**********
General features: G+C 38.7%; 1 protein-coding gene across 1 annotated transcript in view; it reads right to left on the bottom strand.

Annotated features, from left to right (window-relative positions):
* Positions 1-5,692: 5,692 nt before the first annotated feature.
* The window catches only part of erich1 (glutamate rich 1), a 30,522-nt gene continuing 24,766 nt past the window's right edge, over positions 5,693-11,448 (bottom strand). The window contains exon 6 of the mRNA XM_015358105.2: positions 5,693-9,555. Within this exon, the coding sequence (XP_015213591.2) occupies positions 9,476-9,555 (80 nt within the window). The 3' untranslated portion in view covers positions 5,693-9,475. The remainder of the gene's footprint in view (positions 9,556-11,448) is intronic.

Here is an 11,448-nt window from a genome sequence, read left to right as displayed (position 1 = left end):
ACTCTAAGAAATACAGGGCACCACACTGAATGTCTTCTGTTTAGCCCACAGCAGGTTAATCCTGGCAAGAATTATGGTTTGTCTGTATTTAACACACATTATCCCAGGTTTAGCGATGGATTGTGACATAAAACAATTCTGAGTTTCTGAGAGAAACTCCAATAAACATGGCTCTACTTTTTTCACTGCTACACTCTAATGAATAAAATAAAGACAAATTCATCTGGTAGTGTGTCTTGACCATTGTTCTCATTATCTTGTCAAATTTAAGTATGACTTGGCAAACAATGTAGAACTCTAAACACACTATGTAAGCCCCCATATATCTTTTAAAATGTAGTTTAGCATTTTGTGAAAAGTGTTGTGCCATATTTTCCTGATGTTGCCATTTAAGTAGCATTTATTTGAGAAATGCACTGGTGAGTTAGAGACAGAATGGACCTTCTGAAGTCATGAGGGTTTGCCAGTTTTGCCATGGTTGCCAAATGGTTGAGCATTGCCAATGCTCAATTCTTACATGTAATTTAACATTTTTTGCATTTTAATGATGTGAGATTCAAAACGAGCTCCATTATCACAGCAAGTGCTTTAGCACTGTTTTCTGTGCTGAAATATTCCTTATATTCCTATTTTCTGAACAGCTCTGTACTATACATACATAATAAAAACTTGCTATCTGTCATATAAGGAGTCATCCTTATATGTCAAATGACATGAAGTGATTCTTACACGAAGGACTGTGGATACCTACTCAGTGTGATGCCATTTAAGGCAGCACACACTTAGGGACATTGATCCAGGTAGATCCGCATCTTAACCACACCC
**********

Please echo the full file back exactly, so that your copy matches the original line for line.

General features: G+C 38.7%; 1 protein-coding gene across 1 annotated transcript in view; it reads right to left on the bottom strand.

Annotated features, from left to right (window-relative positions):
* Positions 1-5,692: 5,692 nt before the first annotated feature.
* The window catches only part of erich1 (glutamate rich 1), a 30,522-nt gene continuing 24,766 nt past the window's right edge, over positions 5,693-11,448 (bottom strand). The window contains exon 6 of the mRNA XM_015358105.2: positions 5,693-9,555. Within this exon, the coding sequence (XP_015213591.2) occupies positions 9,476-9,555 (80 nt within the window). The 3' untranslated portion in view covers positions 5,693-9,475. The remainder of the gene's footprint in view (positions 9,556-11,448) is intronic.

Here is an 11,448-nt window from a genome sequence, read left to right as displayed (position 1 = left end):
ACTCTAAGAAATACAGGGCACCACACTGAATGTCTTCTGTTTAGCCCACAGCAGGTTAATCCTGGCAAGAATTATGGTTTGTCTGTATTTAACACACATTATCCCAGGTTTAGCGATGGATTGTGACATAAAACAATTCTGAGTTTCTGAGAGAAACTCCAATAAACATGGCTCTACTTTTTTCACTGCTACACTCTAATGAATAAAATAAAGACAAATTCATCTGGTAGTGTGTCTTGACCATTGTTCTCATTATCTTGTCAAATTTAAGTATGACTTGGCAAACAATGTAGAACTCTAAACACACTATGTAAGCCCCCATATATCTTTTAAAATGTAGTTTAGCATTTTGTGAAAAGTGTTGTGCCATATTTTCCTGATGTTGCCATTTAAGTAGCATTTATTTGAGAAATGCACTGGTGAGTTAGAGACAGAATGGACCTTCTGAAGTCATGAGGGTTTGCCAGTTTTGCCATGGTTGCCAAATGGTTGAGCATTGCCAATGCTCAATTCTTACATGTAATTTAACATTTTTTGCATTTTAATGATGTGAGATTCAAAACGAGCTCCATTATCACAGCAAGTGCTTTAGCACTGTTTTCTGTGCTGAAATATTCCTTATATTCCTATTTTCTGAACAGCTCTGTACTATACATACATAATAAAAACTTGCTATCTGTCATATAAGGAGTCATCCTTATATGTCAAATGACATGAAGTGATTCTTACACGAAGGACTGTGGATACCTACTCAGTGTGATGCCATTTAAGGCAGCACACACTTAGGGACATTGATCCAGGTAGATCCGCATCTTAACCACACCC